heic1108 — Photo Release
4 May 2011: The Meathook Galaxy, or NGC 2442, has a dramatically lopsided shape. One spiral arm is tightly folded in on itself and host to a recent supernova, while the other, dotted with recent star formation, extends far out from the nucleus. The NASA/ESA Hubble Space Telescope and the MPG/ESO 2.2-metre telescope have captured two contrasting views of this asymmetric spiral galaxy.
heic1107 — Photo Release
heic1106 — Science Release
heic1105 — Photo Release
15 March 2011: The NASA/ESA Hubble Space Telescope has produced an outstanding image of part of the famous Tarantula Nebula, a vast star-forming cloud of gas and dust in our neighbouring galaxy, the Large Magellanic Cloud. In this picture, we see a close-up of the Tarantula’s central region, glowing brightly with ionised gases and young stars.
heic1104 — Photo Release
17 February 2011: The galaxy NGC 2841 - shown here in this NASA/ESA Hubble Space Telescope image, taken with the space observatory’s newest instrument, the Wide Field Camera 3 - currently has a relatively low star formation rate compared to other spirals. It is one of several nearby galaxies that have been specifically chosen for a new study in which a pick ’n’ mix of different stellar nursery environments and birth rates are being observed.
heic1103 — Science Release
heic1102 — Photo Release
heic1101 — Science Release
5 January 2011: What happens when galaxies crash together? For years, these cosmic collisions have been blamed for triggering violent outbursts at the hearts of galaxies. Now, a remarkable piece of detective work has given a verdict: galactic mergers do not usually whet the appetite of the black holes that power these active galactic nuclei, meaning other, less dramatic phenomena are responsible.
heic1019 — Organisation Release
17 December 2010: The Space Telescope European Coordinating Facility, a unique collaboration between the European Space Agency (ESA) and the European Southern Observatory, will close on 31 December 2010 after 26 years. ESA’s continuing partnership with NASA on the Hubble mission ensures that European astronomers will continue to have access to observing time.
heic1018 — Photo Release
heic1017 — Photo Release
26 October 2010: Astronomers are used to looking millions of years into the past. Now scientists have used the NASA/ESA Hubble Space Telescope to look thousands of years into the future. Looking at the heart of Omega Centauri, a globular cluster in the Milky Way, they have calculated how the stars there will move over the next 10 000 years.
heic1016 — Science Release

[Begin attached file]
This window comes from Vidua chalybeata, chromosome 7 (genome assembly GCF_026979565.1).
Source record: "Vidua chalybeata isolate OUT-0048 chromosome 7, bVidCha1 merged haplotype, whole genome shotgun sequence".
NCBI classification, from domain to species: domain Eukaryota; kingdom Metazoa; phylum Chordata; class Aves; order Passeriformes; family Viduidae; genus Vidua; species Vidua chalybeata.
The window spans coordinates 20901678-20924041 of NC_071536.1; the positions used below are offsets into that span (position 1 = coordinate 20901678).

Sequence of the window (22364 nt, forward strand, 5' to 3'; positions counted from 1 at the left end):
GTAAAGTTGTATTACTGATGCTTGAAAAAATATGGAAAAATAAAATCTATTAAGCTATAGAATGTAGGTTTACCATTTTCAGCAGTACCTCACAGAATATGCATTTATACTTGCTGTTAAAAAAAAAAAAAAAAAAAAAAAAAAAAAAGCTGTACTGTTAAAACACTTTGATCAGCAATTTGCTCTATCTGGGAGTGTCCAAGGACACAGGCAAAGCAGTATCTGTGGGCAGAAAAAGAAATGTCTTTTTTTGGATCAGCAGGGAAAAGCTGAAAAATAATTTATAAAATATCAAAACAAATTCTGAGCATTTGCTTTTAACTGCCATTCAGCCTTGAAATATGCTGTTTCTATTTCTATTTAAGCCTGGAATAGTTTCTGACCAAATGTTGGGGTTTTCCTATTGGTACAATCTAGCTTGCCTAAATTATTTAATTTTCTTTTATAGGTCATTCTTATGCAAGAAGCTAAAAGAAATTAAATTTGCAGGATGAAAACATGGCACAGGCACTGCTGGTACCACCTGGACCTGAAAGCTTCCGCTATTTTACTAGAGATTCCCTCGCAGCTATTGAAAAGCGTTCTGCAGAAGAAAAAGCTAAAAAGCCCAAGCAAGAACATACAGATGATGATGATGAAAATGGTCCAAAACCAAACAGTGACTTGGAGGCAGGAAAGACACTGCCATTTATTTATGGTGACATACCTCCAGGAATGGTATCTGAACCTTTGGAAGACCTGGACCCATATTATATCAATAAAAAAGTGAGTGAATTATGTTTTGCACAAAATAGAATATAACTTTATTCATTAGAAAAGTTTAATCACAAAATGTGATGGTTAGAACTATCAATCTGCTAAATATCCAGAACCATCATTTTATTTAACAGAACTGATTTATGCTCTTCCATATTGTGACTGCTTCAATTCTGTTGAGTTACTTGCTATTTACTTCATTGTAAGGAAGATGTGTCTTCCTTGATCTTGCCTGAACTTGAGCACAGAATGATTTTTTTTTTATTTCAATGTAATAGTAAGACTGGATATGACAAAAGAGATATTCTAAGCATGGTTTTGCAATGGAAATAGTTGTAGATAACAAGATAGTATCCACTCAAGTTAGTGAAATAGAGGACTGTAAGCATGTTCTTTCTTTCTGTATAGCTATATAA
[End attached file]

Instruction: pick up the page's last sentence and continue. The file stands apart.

13 October 2010: An international team of astronomers has observed what happens after asteroids crash together. Using Hubble to study the aftermath of one such collision over five months, they watched a strange, comet-like debris trail slowly evolve as the collision site orbited the Sun. This research gives clues about how asteroids behave when they collide, and how the fall-out from these impacts contributes to the dust that pervades the Solar System.
heic1015 — Photo Release
heic1014 — Science Release
19 August 2010: An international team of astronomers using gravitational lensing observations from the NASA/ESA Hubble Space Telescope has taken an important step forward in the quest to solve the riddle of dark energy, a phenomenon which mysteriously appears to power the Universe's accelerating expansion. Their results appear in the 20 August 2010 issue of the journal Science.
heic1013 — Photo Release
12 August 2010: 12-Aug 2010 Curling around itself like a question mark, the unusual looking galaxy NGC 4696 itself begs many questions. Why is it such a strange shape? What are the odd, capillary-like filaments that stretch out of it? And what is the role of a large black hole in explaining its decidedly odd appearance?
heic1012 — Photo Release
heic1011 — Photo Release
22 June 2010: A spectacular new NASA/ESA Hubble Space Telescope image — one of the largest ever released of a star-forming region — highlights N11, part of a complex network of gas clouds and star clusters within our neighbouring galaxy, the Large Magellanic Cloud. This region of energetic star formation is one of the most active in the nearby Universe.
heic1010 — Photo Release
heic1009 — Science Release
31 May 2010: By exploiting the exquisite image quality of the NASA/ESA Hubble Space Telescope and comparing two observations made ten years apart astronomers have, for the first time, managed to measure the tiny motions of several hundred young stars within the central cluster of the star-forming region NGC 3603. The team was surprised to find that the stars are moving in ways that are at odds with the current understanding of how such clusters evolve. The stars in the cluster have not “settled down” as expected.
heic1008 — Science Release
11 May 2010: A heavy runaway star rushing away from a nearby stellar nursery at more than 400 000 kilometres per hour, a speed that would get you to the Moon and back in two hours. The runaway is the most extreme case of a very massive star that has been kicked out of its home by a group of even heftier siblings. Tantalising clues from three observatories, including the NASA/ESA Hubble Space Telescope’s newly installed Cosmic Origins Spectrograph (COS), and some old-fashioned detective work, suggest that the star may have travelled about 375 light-years from its suspected home, a giant star cluster called R136.
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